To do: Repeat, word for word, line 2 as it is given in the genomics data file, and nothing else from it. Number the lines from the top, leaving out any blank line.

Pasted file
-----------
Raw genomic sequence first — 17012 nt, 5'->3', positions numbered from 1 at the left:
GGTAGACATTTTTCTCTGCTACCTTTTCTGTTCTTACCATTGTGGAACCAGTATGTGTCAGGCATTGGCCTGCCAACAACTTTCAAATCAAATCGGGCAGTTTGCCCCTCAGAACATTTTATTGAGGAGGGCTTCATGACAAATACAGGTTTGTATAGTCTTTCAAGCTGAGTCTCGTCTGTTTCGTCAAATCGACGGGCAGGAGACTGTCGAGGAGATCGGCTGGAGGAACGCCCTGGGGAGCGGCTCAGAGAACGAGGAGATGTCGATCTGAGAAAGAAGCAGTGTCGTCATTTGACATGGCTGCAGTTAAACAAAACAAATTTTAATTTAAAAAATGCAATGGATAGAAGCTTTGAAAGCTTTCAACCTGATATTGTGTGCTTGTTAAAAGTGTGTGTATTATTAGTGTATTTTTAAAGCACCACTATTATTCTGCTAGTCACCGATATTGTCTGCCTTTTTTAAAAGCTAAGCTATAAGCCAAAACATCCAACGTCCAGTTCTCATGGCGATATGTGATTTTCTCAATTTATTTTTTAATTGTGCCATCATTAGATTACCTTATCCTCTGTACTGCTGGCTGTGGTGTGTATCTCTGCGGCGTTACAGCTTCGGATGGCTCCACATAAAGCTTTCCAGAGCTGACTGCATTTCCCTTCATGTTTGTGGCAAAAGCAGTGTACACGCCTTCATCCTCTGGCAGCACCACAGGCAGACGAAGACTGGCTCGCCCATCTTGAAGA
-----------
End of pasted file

GGTAGACATTTTTCTCTGCTACCTTTTCTGTTCTTACCATTGTGGAACCAGTATGTGTCAGGCATTGGCCTGCCAACAACTTTCAAATCAAATCGGGCAGTTTGCCCCTCAGAACATTTTATTGAGGAGGGCTTCATGACAAATACAGGTTTGTATAGTCTTTCAAGCTGAGTCTCGTCTGTTTCGTCAAATCGACGGGCAGGAGACTGTCGAGGAGATCGGCTGGAGGAACGCCCTGGGGAGCGGCTCAGAGAACGAGGAGATGTCGATCTGAGAAAGAAGCAGTGTCGTCATTTGACATGGCTGCAGTTAAACAAAACAAATTTTAATTTAAAAAATGCAATGGATAGAAGCTTTGAAAGCTTTCAACCTGATATTGTGTGCTTGTTAAAAGTGTGTGTATTATTAGTGTATTTTTAAAGCACCACTATTATTCTGCTAGTCACCGATATTGTCTGCCTTTTTTAAAAGCTAAGCTATAAGCCAAAACATCCAACGTCCAGTTCTCATGGCGATATGTGATTTTCTCAATTTATTTTTTAATTGTGCCATCATTAGATTACCTTATCCTCTGTACTGCTGGCTGTGGTGTGTATCTCTGCGGCGTTACAGCTTCGGATGGCTCCACATAAAGCTTTCCAGAGCTGACTGCATTTCCCTTCATGTTTGTGGCAAAAGCAGTGTACACGCCTTCATCCTCTGGCAGCACCACAGGCAGACGAAGACTGGCTCGCCCATCTTGAAGA